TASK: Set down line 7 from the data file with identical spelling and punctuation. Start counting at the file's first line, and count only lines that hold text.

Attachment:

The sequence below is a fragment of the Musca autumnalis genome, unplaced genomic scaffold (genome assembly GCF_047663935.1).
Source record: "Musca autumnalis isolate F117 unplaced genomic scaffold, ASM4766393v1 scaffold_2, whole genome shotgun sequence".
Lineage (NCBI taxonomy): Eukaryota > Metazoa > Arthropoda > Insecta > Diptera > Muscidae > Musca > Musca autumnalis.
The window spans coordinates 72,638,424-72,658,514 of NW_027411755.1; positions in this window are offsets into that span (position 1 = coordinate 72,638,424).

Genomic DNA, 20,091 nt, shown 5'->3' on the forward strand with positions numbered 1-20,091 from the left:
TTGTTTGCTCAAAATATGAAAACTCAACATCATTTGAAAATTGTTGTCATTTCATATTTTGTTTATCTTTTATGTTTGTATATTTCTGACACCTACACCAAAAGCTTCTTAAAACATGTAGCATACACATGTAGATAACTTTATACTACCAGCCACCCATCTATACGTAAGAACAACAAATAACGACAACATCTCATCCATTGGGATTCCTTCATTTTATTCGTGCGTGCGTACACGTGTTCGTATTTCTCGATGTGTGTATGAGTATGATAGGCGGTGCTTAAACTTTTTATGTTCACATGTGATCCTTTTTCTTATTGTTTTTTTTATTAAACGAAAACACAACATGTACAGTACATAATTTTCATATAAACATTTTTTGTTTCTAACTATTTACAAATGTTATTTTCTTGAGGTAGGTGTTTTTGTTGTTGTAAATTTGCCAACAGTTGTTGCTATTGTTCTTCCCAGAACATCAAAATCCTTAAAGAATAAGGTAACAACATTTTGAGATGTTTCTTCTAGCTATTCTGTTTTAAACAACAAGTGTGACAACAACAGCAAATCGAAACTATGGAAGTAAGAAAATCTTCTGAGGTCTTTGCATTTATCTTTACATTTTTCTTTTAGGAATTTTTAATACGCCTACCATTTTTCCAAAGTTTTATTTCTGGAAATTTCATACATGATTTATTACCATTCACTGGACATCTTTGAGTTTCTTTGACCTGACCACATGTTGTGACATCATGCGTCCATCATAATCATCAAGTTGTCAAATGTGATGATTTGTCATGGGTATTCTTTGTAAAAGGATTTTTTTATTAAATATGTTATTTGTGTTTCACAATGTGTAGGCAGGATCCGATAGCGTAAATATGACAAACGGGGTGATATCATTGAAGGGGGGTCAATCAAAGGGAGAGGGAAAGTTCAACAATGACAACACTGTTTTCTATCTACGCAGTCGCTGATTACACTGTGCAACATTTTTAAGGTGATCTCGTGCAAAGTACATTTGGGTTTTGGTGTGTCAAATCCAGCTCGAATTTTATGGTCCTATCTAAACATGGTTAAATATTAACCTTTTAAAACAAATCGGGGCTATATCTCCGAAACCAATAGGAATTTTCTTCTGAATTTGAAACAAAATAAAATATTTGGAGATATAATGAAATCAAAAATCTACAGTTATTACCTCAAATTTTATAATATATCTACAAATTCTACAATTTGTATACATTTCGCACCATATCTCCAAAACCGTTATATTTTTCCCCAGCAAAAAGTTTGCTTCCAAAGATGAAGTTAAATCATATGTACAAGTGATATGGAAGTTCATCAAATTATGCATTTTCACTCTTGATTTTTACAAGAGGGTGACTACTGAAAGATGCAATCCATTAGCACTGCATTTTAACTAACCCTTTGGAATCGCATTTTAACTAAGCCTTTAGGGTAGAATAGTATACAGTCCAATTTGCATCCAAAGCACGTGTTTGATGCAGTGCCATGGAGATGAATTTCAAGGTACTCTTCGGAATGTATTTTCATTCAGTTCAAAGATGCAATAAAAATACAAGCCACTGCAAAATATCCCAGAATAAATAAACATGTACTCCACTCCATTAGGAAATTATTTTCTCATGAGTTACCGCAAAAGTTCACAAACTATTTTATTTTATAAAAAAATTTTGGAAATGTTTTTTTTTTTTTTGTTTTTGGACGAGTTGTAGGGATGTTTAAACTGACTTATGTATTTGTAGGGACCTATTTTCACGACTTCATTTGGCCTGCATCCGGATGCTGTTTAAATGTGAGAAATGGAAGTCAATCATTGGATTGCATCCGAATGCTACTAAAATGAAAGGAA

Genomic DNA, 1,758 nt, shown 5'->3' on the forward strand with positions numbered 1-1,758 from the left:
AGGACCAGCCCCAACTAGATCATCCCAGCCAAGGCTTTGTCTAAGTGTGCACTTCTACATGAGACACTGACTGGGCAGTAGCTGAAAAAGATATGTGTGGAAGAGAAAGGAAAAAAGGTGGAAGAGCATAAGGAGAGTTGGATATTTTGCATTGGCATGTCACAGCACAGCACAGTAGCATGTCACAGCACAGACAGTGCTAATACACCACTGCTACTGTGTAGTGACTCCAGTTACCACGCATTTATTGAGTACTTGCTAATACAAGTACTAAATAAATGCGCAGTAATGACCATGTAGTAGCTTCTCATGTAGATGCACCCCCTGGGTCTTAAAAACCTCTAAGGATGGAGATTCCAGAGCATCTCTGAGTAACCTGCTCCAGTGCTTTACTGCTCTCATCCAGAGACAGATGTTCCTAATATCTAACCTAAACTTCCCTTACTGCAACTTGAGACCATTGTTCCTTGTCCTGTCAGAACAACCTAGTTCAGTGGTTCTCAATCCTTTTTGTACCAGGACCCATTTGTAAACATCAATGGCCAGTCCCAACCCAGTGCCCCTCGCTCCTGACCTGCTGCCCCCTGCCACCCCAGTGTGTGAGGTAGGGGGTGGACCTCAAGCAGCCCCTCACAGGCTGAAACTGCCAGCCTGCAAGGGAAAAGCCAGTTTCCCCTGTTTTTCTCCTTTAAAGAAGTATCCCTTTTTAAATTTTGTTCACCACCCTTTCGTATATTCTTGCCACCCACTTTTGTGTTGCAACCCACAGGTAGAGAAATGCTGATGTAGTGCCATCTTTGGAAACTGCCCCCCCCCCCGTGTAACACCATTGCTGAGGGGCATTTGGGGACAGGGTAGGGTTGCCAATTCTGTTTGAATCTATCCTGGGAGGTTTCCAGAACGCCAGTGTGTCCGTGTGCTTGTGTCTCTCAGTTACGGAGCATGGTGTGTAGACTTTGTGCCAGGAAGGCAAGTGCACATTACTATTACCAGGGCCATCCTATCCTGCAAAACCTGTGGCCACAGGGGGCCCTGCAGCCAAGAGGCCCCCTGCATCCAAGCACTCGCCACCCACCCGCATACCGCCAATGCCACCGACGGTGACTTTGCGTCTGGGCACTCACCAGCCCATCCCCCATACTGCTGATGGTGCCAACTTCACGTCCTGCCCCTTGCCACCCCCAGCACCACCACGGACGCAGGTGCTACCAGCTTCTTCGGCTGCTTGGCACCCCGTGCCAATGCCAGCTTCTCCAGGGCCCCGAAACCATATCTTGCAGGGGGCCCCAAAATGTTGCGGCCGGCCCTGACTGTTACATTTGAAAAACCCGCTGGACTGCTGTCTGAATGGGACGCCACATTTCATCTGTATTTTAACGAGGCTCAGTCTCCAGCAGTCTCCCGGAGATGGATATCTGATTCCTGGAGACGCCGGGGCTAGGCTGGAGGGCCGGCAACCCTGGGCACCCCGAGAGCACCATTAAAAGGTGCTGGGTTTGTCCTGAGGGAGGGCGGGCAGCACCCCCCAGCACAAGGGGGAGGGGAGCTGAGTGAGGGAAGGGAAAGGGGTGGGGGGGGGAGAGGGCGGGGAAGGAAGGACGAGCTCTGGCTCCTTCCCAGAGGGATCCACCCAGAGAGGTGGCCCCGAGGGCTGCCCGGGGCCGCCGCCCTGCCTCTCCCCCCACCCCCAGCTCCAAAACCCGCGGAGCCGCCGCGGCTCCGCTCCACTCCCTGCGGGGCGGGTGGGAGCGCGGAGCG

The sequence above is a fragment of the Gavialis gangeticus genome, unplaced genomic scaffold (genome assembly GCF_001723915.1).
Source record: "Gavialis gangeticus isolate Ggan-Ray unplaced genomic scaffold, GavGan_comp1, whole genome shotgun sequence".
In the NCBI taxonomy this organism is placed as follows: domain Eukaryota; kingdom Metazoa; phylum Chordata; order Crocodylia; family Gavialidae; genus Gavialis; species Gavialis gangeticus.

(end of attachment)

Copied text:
Genomic DNA, 1,758 nt, shown 5'->3' on the forward strand with positions numbered 1-1,758 from the left: